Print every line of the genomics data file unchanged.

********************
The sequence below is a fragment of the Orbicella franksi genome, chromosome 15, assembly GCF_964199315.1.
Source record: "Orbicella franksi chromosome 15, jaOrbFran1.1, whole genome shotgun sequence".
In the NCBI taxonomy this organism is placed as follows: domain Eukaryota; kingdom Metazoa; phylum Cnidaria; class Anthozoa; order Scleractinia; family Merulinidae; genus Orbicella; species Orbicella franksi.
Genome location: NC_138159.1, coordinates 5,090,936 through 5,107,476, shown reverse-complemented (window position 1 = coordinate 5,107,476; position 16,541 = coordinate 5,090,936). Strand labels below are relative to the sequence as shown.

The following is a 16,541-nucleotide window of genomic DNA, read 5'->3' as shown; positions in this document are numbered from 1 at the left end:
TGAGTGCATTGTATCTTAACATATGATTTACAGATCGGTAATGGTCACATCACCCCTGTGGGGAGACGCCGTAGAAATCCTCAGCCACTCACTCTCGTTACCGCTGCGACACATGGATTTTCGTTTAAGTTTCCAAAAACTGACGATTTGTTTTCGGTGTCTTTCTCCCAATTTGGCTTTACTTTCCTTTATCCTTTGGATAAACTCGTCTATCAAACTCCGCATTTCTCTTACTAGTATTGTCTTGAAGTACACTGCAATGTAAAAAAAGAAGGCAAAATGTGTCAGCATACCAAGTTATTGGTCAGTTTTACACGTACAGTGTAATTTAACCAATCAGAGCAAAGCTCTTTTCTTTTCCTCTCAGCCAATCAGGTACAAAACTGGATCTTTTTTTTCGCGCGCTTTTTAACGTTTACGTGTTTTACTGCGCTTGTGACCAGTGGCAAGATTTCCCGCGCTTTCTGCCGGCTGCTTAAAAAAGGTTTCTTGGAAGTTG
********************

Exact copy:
The sequence below is a fragment of the Orbicella franksi genome, chromosome 15, assembly GCF_964199315.1.
Source record: "Orbicella franksi chromosome 15, jaOrbFran1.1, whole genome shotgun sequence".
In the NCBI taxonomy this organism is placed as follows: domain Eukaryota; kingdom Metazoa; phylum Cnidaria; class Anthozoa; order Scleractinia; family Merulinidae; genus Orbicella; species Orbicella franksi.
Genome location: NC_138159.1, coordinates 5,090,936 through 5,107,476, shown reverse-complemented (window position 1 = coordinate 5,107,476; position 16,541 = coordinate 5,090,936). Strand labels below are relative to the sequence as shown.

The following is a 16,541-nucleotide window of genomic DNA, read 5'->3' as shown; positions in this document are numbered from 1 at the left end:
TGAGTGCATTGTATCTTAACATATGATTTACAGATCGGTAATGGTCACATCACCCCTGTGGGGAGACGCCGTAGAAATCCTCAGCCACTCACTCTCGTTACCGCTGCGACACATGGATTTTCGTTTAAGTTTCCAAAAACTGACGATTTGTTTTCGGTGTCTTTCTCCCAATTTGGCTTTACTTTCCTTTATCCTTTGGATAAACTCGTCTATCAAACTCCGCATTTCTCTTACTAGTATTGTCTTGAAGTACACTGCAATGTAAAAAAAGAAGGCAAAATGTGTCAGCATACCAAGTTATTGGTCAGTTTTACACGTACAGTGTAATTTAACCAATCAGAGCAAAGCTCTTTTCTTTTCCTCTCAGCCAATCAGGTACAAAACTGGATCTTTTTTTTCGCGCGCTTTTTAACGTTTACGTGTTTTACTGCGCTTGTGACCAGTGGCAAGATTTCCCGCGCTTTCTGCCGGCTGCTTAAAAAAGGTTTCTTGGAAGTTG